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Russian authorities say Tsarnaev defense team claimed to be FBI

Disagreement on Nov. 3 trial date

Dzhokhar Tsarnaev, now 21, faces multiple charges that carry the possibility of the death penalty for allegedly setting off the bombs on April 15, 2013, that killed three people and injured more than 260 others.AP/File

Russian authorities have notified the US government that three members of accused Boston Marathon bomber Dzhokhar Tsarnaev’s defense team falsely identified themselves as FBI employees when they traveled to that country to investigate the case, prosecutors said Friday.

The allegation was made in a legal filing in US District Court in Boston, where Tsarnaev, 21, faces a possible death penalty for his alleged role in the April 15, 2013, bombings, which killed three people and wounded more than 260.

“While conducting interviews in Russia, the members of the defense team reportedly refused to produce documents confirming their legal status and identified themselves as employees of the FBI,” prosecutors wrote. “As a result, the Russian government . . . expelled them.”

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Miriam Conrad, one of Tsarnaev’s lawyers, declined to address the allegations in detail during a brief phone interview on Friday. “We don’t agree with the government’s characterization of what happened,” she said. “And we’ll be responding further at an appropriate time, in writing or in court.”

Russian authorities also said that Tsarnaev’s defense team members told officials that the purpose of their recent visit was tourism.

The filing did not identify the members of the defense team or when the visit to Russia occurred, and an FBI spokesman referred questions to the office of US Attorney Carmen M. Ortiz. A spokeswoman for Ortiz had no comment.

No one answered the phone at the Russian Embassy in Washington, D.C., on Friday evening.

Prosecutors mentioned the trip to Russia in a filing in which they opposed a pending defense request to delay the start of Tsarnaev’s trial to Sept. 1, 2015, at the earliest. The trial is currently slated to begin in November of this year.

Prosecutors and defense lawyers are scheduled to return to court for a status conference on the case on Thursday.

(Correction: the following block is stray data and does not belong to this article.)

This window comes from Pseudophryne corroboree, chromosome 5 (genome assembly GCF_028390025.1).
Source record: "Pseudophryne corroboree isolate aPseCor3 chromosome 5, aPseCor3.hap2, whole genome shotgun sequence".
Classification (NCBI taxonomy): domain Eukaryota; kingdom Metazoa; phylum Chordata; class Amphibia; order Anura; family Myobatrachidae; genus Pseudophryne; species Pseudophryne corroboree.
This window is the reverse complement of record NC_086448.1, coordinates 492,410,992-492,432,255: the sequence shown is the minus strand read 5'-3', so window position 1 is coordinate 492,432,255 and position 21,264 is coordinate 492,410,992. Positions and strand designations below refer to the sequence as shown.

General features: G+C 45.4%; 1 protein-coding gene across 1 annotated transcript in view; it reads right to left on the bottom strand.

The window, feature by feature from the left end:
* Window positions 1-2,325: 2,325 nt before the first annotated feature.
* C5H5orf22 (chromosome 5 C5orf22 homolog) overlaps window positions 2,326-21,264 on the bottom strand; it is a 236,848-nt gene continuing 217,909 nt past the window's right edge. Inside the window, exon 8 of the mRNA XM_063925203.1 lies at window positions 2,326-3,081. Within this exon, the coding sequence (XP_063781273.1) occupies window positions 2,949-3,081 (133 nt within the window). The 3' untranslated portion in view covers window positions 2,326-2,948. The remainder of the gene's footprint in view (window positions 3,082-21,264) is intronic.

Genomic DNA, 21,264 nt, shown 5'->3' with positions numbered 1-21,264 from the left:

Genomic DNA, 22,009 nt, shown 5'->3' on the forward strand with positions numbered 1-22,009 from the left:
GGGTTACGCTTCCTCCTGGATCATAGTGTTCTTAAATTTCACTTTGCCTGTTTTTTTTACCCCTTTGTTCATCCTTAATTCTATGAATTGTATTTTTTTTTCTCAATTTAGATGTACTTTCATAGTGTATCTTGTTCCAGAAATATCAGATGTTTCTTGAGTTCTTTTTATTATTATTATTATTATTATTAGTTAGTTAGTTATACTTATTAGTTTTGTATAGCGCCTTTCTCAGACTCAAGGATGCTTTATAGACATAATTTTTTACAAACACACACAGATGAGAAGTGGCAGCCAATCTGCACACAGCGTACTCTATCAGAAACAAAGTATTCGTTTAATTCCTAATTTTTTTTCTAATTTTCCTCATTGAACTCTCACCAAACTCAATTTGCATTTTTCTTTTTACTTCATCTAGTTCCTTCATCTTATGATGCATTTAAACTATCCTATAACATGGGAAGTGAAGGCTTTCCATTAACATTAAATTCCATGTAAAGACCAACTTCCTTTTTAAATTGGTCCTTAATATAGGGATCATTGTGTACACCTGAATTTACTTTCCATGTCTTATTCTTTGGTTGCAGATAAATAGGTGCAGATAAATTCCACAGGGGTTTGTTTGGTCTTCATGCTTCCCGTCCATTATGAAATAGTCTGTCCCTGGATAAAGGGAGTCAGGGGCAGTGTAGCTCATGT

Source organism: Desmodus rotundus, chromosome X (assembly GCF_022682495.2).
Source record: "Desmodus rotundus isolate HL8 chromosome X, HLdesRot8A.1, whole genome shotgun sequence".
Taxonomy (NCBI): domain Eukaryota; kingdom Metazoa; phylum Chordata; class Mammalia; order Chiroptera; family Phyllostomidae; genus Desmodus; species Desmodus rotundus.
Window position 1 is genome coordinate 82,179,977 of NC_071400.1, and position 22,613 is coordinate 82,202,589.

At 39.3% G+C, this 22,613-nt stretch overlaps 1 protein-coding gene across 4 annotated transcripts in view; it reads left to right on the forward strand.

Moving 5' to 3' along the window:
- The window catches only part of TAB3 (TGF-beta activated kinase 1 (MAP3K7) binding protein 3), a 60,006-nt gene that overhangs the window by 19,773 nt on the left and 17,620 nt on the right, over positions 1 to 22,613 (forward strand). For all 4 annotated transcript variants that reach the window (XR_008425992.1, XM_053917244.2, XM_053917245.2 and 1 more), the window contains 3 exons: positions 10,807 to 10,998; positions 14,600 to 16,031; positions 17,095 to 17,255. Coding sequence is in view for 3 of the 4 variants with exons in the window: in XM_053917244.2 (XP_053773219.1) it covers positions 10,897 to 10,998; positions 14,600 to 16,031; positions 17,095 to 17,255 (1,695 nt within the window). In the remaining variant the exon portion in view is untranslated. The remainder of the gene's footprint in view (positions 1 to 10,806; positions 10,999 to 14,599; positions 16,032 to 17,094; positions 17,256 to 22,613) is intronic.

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The parents of Dzhokhar and Tamerlan Tsarnaev live in Russia, and Tamerlan, the elder brother, spent six months in the country in 2012. Russian intelligence had alerted US authorities to Tamerlan’s alleged attempts to contact Islamic militants there.

Tamerlan, who was also suspected of being involved in the Marathon bombings, was killed in a confrontation just days after the Marathon attack.

Separately on Friday, lawyers and prosecutors agreed on plans for the jury selection process in the trial.

Both sides have agreed that the court should seat 12 jurors and six alternates, and that 2,000 potential jurors should be summoned beginning six weeks in advance of the trial.

In court papers, the lawyers also agreed:

PAt one point before the trial, both sides will agree on a questionnaire that the jurors would have to fill out so their backgrounds can be screened. If both sides cannot agree, the judge will finalize the questionnaire.

PAt least three business days before jury selection begins, the court will furnish the names of potential jurors for both sides.

PBoth sides will begin reviewing questionnaires as soon as they are completed. After the parties have had a week to review the questionnaires, they will submit a list of jurors who they jointly agree should be eliminated from the list. Then the court can begin interviewing individual jurors.

PThe interview process will continue until 70 jurors have been qualified to serve, meaning they have no bias or hardships. Both sides will have at least 20 chances to dismiss jurors for strategic reasons.

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Gerard T. Leone Jr., a former state and federal prosecutor who helped secure a guilty plea for Richard Reid, the so-called shoe bomber, said the legal teams will have to contend with “complicated human dynamics” in seating a jury for the Tsarnaev trial.

“One of the hardest things to do is to ferret out when somebody wants too badly to be on a jury,” said Leone, now a law partner at Nixon Peabody. “You do need to consider [potential jurors who] want to serve for the wrong reasons.”

Leone added that prospective jurors should know that because Tsarnaev faces a federal trial, the proceedings will not be televised.

David Filipov of the Globe staff contributed to this report. Travis Andersen can be reached at travis.andersen@globe.com. Milton J. Valencia can be reached at MValencia@globe.com.